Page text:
Women's Day in Italy hit by drought as flower supply dries up

Outbreak of the coronavirus disease (COVID-19) in Naples
A street vendor sells mimosa flowers on International Women's Day, amid the coronavirus disease (COVID-19) outbreak, in Naples, Italy, March 8, 2021. REUTERS/Ciro De Luca

MILAN, March 7 (Reuters) - Italy's celebrations of International Women's Day on Wednesday risk being spoiled by a drought that has slashed production of the yellow mimosa flowers that are traditionally gifted for the occasion.

The mimosa harvest has fallen by a third, with a drop in rainfall and higher temperatures forcing farmers to garner the twigs ahead of time, agricultural association Coldiretti said in a statement.

In addition, higher energy costs due to the war in Ukraine have made storing the scented flowers in refrigerators much more expensive, the group said.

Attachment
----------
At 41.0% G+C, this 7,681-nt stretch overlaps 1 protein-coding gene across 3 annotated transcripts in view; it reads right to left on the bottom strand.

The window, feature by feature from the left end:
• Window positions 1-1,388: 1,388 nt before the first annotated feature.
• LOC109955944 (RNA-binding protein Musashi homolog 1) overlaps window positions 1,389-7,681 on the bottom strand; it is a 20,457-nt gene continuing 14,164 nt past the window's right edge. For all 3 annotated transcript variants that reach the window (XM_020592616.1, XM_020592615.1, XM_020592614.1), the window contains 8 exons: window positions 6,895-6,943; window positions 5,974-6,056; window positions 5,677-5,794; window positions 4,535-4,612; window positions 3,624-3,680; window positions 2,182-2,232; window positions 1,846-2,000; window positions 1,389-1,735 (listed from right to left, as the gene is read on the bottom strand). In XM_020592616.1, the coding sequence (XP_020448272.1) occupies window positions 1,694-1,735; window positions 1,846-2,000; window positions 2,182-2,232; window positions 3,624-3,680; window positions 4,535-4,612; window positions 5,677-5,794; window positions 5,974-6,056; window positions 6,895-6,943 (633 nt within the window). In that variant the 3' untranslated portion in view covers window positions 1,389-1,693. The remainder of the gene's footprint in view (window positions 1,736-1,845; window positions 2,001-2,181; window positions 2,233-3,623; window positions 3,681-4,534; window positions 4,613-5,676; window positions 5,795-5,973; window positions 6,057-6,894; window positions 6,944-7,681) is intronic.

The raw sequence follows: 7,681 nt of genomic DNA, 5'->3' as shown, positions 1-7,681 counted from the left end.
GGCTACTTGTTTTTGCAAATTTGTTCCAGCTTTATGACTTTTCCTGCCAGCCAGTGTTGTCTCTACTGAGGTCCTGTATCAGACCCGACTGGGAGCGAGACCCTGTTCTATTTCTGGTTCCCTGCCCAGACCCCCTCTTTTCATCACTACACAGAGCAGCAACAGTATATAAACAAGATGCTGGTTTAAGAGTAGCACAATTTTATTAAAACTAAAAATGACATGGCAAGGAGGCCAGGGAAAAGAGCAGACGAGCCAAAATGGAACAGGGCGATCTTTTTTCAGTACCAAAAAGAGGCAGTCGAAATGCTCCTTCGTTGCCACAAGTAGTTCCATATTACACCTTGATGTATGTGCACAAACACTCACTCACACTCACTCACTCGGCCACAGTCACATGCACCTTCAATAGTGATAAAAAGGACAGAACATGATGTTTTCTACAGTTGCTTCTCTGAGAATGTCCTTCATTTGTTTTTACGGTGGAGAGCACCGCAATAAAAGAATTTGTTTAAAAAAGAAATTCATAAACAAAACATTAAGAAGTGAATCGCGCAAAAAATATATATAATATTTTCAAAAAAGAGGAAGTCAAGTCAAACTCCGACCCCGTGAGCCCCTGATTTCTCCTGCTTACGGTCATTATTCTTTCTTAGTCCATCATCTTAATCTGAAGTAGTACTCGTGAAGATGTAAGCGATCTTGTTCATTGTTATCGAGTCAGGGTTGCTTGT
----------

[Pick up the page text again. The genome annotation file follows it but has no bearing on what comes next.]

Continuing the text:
Weeks of dry winter weather at the start of 2023 have raised concerns that Italy will face another full-blown emergency in the summer for the second year running.

The depleted supply of mimosas has pushed up prices, Coldiretti said, with large bunches selling for more than 20 euros ($21.20).

This in turn has led to a steep increase in thefts of the flowers from farms by less well-off people determined not to disappoint the women in their lives.

Mimosas, first introduced to Italy in the 19th century, were chosen as the country's symbol of International Women's Day in 1946, the year after the end of World War Two.

The choice was made by two members of an anti-fascist organization to embody women's strength, energy and perseverance.

The first recorded celebration of the International Women’s Day was in 1911 in Austria, Denmark, Germany and Switzerland when over a million people rallied to support women's rights.

($1 = 0.9432 euros)

(This story has been corrected to specify that the first celebration was in 1911 in Austria, Denmark, Germany and Switzerland, not in 1909 in the United States, in the last paragraph)

Reporting by Federico Maccioni, editing by Gavin Jones and Sharon Singleton

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